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Government Hill is one of six San Antonio suburbs that developed during the “Gilded Age” of the city’s history, from 1890 to 1930.  The neighborhood features fine examples of turn-of-the-century architecture. The one and two-story commercial structures along North New Braunfels Avenue effectively served as the area’s main street.

The history of the Government Hill is integrally linked to that of Fort Sam Houston. Following Texas’ annexation in 1845, various offers of land for a military post had been made to the U.S. Government from both the City of San Antonio and by private citizens, but the land offered was often low-lying and unhealthful. In 1807, a suitable donation of approximately 40 acres was made and accepted. The donated land was owned by St. Mary’s College, Southern School, and Thomas J. Devine. The tract was located “at the place where the Government corral is at present,” being the western portion of the lots known as lot numbers 1, 2, and 3 in Range 1, District 2 of the city tract. This site became known unofficially as Government Hill.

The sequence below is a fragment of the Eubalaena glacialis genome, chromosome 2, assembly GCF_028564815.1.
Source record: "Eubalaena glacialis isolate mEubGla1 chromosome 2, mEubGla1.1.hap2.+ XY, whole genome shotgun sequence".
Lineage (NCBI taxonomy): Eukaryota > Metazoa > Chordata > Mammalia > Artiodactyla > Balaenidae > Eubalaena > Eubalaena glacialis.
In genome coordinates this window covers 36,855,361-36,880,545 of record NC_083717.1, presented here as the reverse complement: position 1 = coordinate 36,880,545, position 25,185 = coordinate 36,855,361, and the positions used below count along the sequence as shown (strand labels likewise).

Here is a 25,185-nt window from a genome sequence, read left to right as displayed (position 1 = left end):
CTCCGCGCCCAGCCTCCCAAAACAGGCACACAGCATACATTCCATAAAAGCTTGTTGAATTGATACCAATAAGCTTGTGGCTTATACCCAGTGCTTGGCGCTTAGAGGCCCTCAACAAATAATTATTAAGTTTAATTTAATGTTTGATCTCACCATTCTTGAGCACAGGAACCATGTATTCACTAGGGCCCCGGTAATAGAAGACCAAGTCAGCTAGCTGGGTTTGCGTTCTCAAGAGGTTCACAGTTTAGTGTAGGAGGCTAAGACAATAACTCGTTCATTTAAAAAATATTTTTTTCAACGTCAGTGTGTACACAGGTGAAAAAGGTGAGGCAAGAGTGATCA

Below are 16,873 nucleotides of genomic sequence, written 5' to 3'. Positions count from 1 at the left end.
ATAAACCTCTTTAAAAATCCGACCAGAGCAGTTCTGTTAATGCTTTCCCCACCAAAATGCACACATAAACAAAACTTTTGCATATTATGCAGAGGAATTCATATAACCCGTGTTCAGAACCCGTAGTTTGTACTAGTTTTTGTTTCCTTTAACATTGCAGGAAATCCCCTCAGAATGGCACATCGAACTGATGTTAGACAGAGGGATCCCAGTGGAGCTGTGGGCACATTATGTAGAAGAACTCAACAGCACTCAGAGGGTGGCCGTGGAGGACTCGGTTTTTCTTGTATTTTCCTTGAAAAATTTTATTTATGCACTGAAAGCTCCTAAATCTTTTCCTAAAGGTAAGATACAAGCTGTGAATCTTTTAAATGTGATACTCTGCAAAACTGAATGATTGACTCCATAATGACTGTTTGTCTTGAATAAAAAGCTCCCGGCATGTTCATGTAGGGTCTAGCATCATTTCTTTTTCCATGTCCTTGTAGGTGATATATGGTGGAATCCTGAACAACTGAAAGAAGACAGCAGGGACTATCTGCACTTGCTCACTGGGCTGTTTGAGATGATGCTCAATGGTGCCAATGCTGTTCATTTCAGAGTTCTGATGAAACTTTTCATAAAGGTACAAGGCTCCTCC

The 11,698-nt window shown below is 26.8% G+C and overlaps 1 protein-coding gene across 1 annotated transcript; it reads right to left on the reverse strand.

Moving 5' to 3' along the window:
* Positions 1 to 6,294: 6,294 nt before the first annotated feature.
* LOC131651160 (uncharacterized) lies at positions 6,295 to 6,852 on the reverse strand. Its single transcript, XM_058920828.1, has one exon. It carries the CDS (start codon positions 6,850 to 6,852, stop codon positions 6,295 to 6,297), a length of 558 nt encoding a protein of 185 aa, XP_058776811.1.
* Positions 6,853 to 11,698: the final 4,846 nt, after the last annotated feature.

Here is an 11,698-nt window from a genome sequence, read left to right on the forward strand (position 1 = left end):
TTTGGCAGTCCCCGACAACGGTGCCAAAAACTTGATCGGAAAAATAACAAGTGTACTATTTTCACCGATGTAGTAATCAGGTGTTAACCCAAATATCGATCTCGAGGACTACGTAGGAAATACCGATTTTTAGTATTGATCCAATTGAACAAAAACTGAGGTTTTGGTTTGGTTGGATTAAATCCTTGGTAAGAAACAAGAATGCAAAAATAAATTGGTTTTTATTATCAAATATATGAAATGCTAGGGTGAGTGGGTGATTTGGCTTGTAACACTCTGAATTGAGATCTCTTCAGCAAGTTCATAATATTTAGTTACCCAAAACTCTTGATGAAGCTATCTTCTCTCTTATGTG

Due to a disagreement over the exact location of the first donation, the city made a second donation of approximately 40 acres. This property was purchased from A.M. Dignowity as well as the estate of H. Polley. In 1875, the city made a third donation, bringing the total amount of donated land to approximately 93 acres.

Construction of Fort Sam Houston began in 1876, and with the construction of living quarters for more of the army personnel, residential development in Government Hill began. The area grew at a prolific rate during the World War I era, and by 1918 Fort Sam Houston included 193 acres. While many of the early landmarks are gone, a group of residents and property owners has worked diligently with the Office of Historic Preservation to have the area designated as a historic district and  we are now celebrating that success!

 

Notes courtesy of Florence Alcoser & Office of Historic Preservation.